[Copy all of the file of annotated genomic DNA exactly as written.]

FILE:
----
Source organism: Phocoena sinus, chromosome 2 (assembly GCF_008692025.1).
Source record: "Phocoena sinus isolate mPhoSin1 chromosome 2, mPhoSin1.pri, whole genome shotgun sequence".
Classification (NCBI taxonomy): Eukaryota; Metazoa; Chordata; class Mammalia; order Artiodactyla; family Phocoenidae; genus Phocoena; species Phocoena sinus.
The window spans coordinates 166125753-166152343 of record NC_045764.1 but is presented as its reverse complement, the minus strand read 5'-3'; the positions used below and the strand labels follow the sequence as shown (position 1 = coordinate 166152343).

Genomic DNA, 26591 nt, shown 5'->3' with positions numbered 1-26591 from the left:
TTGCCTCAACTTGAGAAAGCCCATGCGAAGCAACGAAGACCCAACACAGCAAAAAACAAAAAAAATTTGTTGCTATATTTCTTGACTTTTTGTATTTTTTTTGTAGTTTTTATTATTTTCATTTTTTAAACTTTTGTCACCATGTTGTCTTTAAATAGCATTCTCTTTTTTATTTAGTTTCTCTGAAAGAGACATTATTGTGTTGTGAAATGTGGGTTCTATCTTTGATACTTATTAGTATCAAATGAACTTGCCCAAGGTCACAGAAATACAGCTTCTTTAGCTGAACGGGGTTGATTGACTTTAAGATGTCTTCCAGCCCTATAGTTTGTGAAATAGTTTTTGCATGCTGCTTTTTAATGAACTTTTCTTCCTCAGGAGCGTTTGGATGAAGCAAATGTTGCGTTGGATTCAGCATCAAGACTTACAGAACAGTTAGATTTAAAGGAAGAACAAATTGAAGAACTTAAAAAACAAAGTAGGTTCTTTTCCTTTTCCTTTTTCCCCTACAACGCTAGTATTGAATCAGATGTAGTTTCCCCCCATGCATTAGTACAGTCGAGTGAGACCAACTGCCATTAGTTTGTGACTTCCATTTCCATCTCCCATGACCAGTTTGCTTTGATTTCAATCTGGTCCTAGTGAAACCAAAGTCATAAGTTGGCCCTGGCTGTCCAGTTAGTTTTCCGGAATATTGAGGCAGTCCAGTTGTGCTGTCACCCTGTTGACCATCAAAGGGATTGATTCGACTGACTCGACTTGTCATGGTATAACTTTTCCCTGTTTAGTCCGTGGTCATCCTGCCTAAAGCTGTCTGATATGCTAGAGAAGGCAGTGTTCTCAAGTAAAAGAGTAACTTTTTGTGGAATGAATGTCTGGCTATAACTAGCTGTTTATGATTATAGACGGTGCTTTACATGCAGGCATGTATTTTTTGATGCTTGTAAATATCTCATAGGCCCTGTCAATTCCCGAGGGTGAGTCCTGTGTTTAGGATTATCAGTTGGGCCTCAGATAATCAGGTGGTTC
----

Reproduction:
Source organism: Phocoena sinus, chromosome 2 (assembly GCF_008692025.1).
Source record: "Phocoena sinus isolate mPhoSin1 chromosome 2, mPhoSin1.pri, whole genome shotgun sequence".
Classification (NCBI taxonomy): Eukaryota; Metazoa; Chordata; class Mammalia; order Artiodactyla; family Phocoenidae; genus Phocoena; species Phocoena sinus.
The window spans coordinates 166125753-166152343 of record NC_045764.1 but is presented as its reverse complement, the minus strand read 5'-3'; the positions used below and the strand labels follow the sequence as shown (position 1 = coordinate 166152343).

Genomic DNA, 26591 nt, shown 5'->3' with positions numbered 1-26591 from the left:
TTGCCTCAACTTGAGAAAGCCCATGCGAAGCAACGAAGACCCAACACAGCAAAAAACAAAAAAAATTTGTTGCTATATTTCTTGACTTTTTGTATTTTTTTTGTAGTTTTTATTATTTTCATTTTTTAAACTTTTGTCACCATGTTGTCTTTAAATAGCATTCTCTTTTTTATTTAGTTTCTCTGAAAGAGACATTATTGTGTTGTGAAATGTGGGTTCTATCTTTGATACTTATTAGTATCAAATGAACTTGCCCAAGGTCACAGAAATACAGCTTCTTTAGCTGAACGGGGTTGATTGACTTTAAGATGTCTTCCAGCCCTATAGTTTGTGAAATAGTTTTTGCATGCTGCTTTTTAATGAACTTTTCTTCCTCAGGAGCGTTTGGATGAAGCAAATGTTGCGTTGGATTCAGCATCAAGACTTACAGAACAGTTAGATTTAAAGGAAGAACAAATTGAAGAACTTAAAAAACAAAGTAGGTTCTTTTCCTTTTCCTTTTTCCCCTACAACGCTAGTATTGAATCAGATGTAGTTTCCCCCCATGCATTAGTACAGTCGAGTGAGACCAACTGCCATTAGTTTGTGACTTCCATTTCCATCTCCCATGACCAGTTTGCTTTGATTTCAATCTGGTCCTAGTGAAACCAAAGTCATAAGTTGGCCCTGGCTGTCCAGTTAGTTTTCCGGAATATTGAGGCAGTCCAGTTGTGCTGTCACCCTGTTGACCATCAAAGGGATTGATTCGACTGACTCGACTTGTCATGGTATAACTTTTCCCTGTTTAGTCCGTGGTCATCCTGCCTAAAGCTGTCTGATATGCTAGAGAAGGCAGTGTTCTCAAGTAAAAGAGTAACTTTTTGTGGAATGAATGTCTGGCTATAACTAGCTGTTTATGATTATAGACGGTGCTTTACATGCAGGCATGTATTTTTTGATGCTTGTAAATATCTCATAGGCCCTGTCAATTCCCGAGGGTGAGTCCTGTGTTTAGGATTATCAGTTGGGCCTCAGATAATCAGGTGGTTC